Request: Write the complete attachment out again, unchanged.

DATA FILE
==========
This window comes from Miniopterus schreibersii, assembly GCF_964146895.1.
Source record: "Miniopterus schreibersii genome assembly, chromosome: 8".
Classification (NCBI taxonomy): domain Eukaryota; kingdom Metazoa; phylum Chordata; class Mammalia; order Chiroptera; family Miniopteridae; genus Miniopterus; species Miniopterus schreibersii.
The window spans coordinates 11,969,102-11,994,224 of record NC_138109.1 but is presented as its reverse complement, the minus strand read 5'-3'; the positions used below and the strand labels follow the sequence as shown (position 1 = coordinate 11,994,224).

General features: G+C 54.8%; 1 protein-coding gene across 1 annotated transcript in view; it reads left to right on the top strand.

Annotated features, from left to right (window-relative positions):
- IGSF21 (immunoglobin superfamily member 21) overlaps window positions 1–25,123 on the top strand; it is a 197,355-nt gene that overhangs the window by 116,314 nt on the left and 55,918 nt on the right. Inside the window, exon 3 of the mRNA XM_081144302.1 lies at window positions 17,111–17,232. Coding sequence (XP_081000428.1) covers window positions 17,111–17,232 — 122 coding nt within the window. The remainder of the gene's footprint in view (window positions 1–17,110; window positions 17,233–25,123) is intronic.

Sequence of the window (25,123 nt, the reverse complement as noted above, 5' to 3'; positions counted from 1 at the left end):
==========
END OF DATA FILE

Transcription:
This window comes from Miniopterus schreibersii, assembly GCF_964146895.1.
Source record: "Miniopterus schreibersii genome assembly, chromosome: 8".
Classification (NCBI taxonomy): domain Eukaryota; kingdom Metazoa; phylum Chordata; class Mammalia; order Chiroptera; family Miniopteridae; genus Miniopterus; species Miniopterus schreibersii.
The window spans coordinates 11,969,102-11,994,224 of record NC_138109.1 but is presented as its reverse complement, the minus strand read 5'-3'; the positions used below and the strand labels follow the sequence as shown (position 1 = coordinate 11,994,224).

General features: G+C 54.8%; 1 protein-coding gene across 1 annotated transcript in view; it reads left to right on the top strand.

Annotated features, from left to right (window-relative positions):
- IGSF21 (immunoglobin superfamily member 21) overlaps window positions 1–25,123 on the top strand; it is a 197,355-nt gene that overhangs the window by 116,314 nt on the left and 55,918 nt on the right. Inside the window, exon 3 of the mRNA XM_081144302.1 lies at window positions 17,111–17,232. Coding sequence (XP_081000428.1) covers window positions 17,111–17,232 — 122 coding nt within the window. The remainder of the gene's footprint in view (window positions 1–17,110; window positions 17,233–25,123) is intronic.

Sequence of the window (25,123 nt, the reverse complement as noted above, 5' to 3'; positions counted from 1 at the left end):